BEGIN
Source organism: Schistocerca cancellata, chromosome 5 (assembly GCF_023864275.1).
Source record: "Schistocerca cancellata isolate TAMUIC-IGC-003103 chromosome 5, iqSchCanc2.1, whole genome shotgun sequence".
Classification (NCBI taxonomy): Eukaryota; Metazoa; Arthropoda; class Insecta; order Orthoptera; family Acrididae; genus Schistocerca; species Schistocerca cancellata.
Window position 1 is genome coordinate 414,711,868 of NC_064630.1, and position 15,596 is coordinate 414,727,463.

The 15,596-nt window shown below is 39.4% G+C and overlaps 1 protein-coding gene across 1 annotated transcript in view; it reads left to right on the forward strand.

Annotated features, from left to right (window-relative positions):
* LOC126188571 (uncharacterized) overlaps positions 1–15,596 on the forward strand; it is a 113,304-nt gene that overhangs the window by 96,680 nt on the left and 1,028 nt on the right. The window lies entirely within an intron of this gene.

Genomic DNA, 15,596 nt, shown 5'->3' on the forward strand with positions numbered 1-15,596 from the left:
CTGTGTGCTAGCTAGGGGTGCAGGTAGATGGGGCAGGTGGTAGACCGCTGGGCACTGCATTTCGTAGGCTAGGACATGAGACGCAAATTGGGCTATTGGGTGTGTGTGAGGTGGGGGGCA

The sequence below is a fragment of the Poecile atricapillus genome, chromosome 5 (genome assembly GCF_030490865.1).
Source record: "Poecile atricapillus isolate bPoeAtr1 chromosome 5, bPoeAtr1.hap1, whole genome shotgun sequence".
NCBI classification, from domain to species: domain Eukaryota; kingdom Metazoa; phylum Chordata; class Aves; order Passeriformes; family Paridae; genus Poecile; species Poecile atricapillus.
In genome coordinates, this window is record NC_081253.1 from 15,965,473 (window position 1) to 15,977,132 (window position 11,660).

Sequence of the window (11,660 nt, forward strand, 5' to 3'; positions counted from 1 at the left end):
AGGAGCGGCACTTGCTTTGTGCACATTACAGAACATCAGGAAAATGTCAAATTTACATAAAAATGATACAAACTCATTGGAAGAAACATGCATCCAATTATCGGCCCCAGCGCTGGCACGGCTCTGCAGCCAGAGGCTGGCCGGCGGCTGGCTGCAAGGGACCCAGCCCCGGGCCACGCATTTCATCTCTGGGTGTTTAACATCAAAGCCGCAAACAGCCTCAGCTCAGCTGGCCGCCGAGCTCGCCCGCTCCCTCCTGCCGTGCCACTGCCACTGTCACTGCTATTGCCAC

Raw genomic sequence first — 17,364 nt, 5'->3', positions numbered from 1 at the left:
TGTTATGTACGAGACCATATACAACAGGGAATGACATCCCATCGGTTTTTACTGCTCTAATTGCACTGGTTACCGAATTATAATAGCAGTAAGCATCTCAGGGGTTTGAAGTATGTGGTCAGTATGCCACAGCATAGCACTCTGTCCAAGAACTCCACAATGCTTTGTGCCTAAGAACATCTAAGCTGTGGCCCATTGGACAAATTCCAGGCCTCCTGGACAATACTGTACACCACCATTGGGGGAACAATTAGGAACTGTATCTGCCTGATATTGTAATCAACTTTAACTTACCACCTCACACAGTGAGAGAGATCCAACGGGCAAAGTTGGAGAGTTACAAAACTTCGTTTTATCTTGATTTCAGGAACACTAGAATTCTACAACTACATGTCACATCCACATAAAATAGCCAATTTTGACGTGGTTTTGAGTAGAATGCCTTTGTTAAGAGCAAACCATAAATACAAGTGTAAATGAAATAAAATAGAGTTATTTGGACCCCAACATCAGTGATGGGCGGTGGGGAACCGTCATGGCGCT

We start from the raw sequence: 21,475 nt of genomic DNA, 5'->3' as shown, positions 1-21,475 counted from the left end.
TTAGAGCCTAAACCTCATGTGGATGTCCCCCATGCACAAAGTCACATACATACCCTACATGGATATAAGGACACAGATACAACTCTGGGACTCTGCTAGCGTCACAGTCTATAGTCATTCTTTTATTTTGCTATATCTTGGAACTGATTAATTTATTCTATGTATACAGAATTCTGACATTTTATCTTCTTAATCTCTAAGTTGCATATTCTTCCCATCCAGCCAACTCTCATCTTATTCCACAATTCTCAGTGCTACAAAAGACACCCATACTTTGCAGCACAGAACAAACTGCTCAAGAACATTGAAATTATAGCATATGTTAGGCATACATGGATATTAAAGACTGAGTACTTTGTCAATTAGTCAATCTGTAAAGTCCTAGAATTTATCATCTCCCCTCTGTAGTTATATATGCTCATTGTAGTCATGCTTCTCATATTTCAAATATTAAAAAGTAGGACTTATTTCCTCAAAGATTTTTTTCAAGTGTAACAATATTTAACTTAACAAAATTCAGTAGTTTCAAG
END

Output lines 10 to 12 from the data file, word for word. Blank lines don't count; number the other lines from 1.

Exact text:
The sequence below is a fragment of the Poecile atricapillus genome, chromosome 5 (genome assembly GCF_030490865.1).
Source record: "Poecile atricapillus isolate bPoeAtr1 chromosome 5, bPoeAtr1.hap1, whole genome shotgun sequence".
NCBI classification, from domain to species: domain Eukaryota; kingdom Metazoa; phylum Chordata; class Aves; order Passeriformes; family Paridae; genus Poecile; species Poecile atricapillus.